The freeze-dried material was dissolved in 5 ml. dry pyridine, the solution cooled in ice and 187 mg. p-toluene sulphonyl chloride added. It was then left at room temperature overnight. 2 ml. water were added to the solution followed by 20 ml. ice-cold saturated sodium bicarbonate solution. This mixture was then extracted with 3 x 20 ml. ice-cold chloroform and the combined chloroform extracts washed with 2 x 40 ml. ice-cold saturated sodium hydrogen sulphate solution. Finally the extract was washed with 2 x 40 ml. ice-cold water. Chloroform was removed under vacuum at room temperature and the flask finally evacuated to 0.01 mm. to leave a yellow oil.

Hydroxocobalamin was reduced to the green stage by reacting 250 mg. hydroxocobalamin with 125 mg. sodium borohydride in 5 ml. water under anaerobic conditions then adding 025 ml. acetic acid in 2 ml. water. To this mixture was added the tosyl diacetyl adenosine dissolved in 1 ml. water and 1 ml. methanol. The reaction mixture went red almost immediately and after leaving in the dark for 3 hours the diacetyl coenzyme was processed by conventional methods. Unchanged hydroxocobalamin was removed on a carboxymethyl cellulose ion-exchange column after first passing the solution through a diethylaminoethyl cellulose ion-exchange column.

The purified diacetyl coenzyme which was homogeneous on chromatography in sec. butanol/ water (R relative to B =1.75) was freeze-dried to yield 40 mg. product. The whole of this material was dissolved in 20 ml. anhydrous methanol and 10 mg. anhydrous morpholine added. After leaving in the dark at room temperature for 2 hours the product was isolated by precipitation with ether. Paper chromatography of the product in sec. butanol/water indicated that hydrolysis of both acetyl groups was complete yielding pure vitamin B coenzyme.

Example 21.Preparation of acetyl analogue 100 mg. of hydroxocobalamin was reduced with sodium borohydride to the greenish-black stage. Excess of ethyl acetate was added but this did not react as judged by the unchanged colour after 15 minutes. Acetic anhydride was then added and the colour changed instantly to orange-red. The reaction mixture was processed via phenol carbon tetrachloride and purified with columns of DEAE and CM cellulose. It was crystallised from aqueous acetone. On paper chromatography the product had an R value relative to B of 1.40, the same as the product of Example 15.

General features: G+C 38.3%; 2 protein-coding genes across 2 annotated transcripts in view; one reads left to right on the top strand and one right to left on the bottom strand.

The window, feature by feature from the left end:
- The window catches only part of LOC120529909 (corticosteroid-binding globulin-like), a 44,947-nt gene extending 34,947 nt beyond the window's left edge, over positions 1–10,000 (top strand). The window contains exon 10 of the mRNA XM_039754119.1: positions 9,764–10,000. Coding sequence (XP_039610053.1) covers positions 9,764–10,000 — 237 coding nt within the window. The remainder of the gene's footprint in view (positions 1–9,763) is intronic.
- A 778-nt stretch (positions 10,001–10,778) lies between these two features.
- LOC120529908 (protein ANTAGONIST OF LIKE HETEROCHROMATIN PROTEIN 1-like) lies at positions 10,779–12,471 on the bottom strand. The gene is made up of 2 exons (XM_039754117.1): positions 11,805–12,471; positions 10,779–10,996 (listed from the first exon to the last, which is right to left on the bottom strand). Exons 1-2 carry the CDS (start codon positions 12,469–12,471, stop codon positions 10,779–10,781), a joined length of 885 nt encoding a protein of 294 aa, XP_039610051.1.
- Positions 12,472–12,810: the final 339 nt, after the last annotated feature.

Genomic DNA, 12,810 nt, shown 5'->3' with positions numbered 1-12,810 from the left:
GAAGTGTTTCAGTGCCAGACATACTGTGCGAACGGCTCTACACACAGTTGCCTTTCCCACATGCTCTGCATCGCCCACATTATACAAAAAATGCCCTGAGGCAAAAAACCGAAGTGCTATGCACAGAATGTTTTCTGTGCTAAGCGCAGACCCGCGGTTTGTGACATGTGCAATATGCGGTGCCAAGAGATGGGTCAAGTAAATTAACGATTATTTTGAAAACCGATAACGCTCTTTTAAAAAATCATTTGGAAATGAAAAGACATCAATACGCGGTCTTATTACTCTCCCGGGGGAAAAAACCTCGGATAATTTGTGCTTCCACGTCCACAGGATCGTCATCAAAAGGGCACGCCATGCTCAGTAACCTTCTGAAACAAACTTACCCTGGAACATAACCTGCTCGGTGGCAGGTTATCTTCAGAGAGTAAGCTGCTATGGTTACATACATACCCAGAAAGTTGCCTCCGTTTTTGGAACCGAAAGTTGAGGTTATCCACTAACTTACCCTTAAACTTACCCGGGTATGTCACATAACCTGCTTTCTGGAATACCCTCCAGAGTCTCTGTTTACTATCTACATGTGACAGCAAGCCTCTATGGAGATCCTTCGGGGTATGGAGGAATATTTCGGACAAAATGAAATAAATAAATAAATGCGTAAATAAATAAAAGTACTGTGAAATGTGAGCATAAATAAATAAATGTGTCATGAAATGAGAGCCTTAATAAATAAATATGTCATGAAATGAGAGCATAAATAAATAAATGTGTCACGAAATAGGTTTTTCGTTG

Example 22.Prepaarti0n of ethyl analogue 50 mg. of hydroxocobalamin was reduced with chromous acetate in EDTA butfer at pH 10. An excess of triethyl phosphate was added, the mixture was shaken at intervals. The colour gradually changed to red and the preparation was extracted via phenol chloroform after 2 hours. The product was purified by chromatography through DEAE and CM celluloses and crystallised from aqueous acetone. The absorption spectrum and behaviour on paper chromatography was the same as that of the ethyl analogue made with ethyl iodide as described in Example 11.

Example 23 .Preparation of ethyl analogue 100 mg. of hydroxocobalamin was reduced in nitrogen with 25 mg. of sodium borohydride. 200 mg. of the ethyl ester of p-toluene sulphonic acid in 2 ml, of ethanol was added, when the colour changed from dark green to bright red instantly. The product was purified and crystallised as described in the previous example. The yield of ethyl analogue was mg. It had the same Rf value as the product of the previous example and of Example 11.

Example 24.--Preparati0n of methyl analogue mg. of hydroxocobalamin was fully reduced with sodium borohydride and treated with 0.2 gm. of methyl oxalate dissolved in 2 m1. of methanol. The colour changed slowly to reddish-brown and the mixture was processed and purified as described in previous examples. The yield of crystalline methyl analogue was 25 mg.

Example 25.--Preparatz'0n of bromo-uridine analogue mg. of hydroxocobalamin was treated in nitrogen with 20 ml. of 10% acetic acid and 3 gm. of zinc dust. When the colour had changed to green, the reaction mixture was filtered through sintered glass in nitrogen onto 100 mg. of tosyl bromo-uridine. After 1 hour the solution was shaken with air, extracted with phenolcarbon tetrachloride and the extract washed in turn with dilute sodium hydroxide, dilute hydrochloric acid and water. It was then shaken with water, acetone and excess carbon tetrachloride. The aqueous layer was run through columns of DEAE and CM cellulose in turn followed by water. The effluent was concentrated and crystallised from aqueous acetone yielding 50 mg. of the bromo-uridine analogue of the coenzyme. Its R; value relative to B was 0.75.

Example 26.Preparation of methanesulphonyl (mesyl) analogue 100 mg. of hydroxocobalamin was reduced with 50 mg. of chromous acetate in 10 ml. of EDTA buffer at pH 10. After 15 minutes, 0.25 ml. of methane-sulphonyl chloride was added; the colour changed from dark green to red instantly. After 15 minutes the mixture was extracted and purified as described in earlier examples. The yield of purplish-black crystals was 50 mg.

The absorption spectrum showed peaks at 363 and 520 m and was rather similar to the spectrum of the tosyl compound described in Example 18. On paper chromatography the R,; value relative to B was 0.70.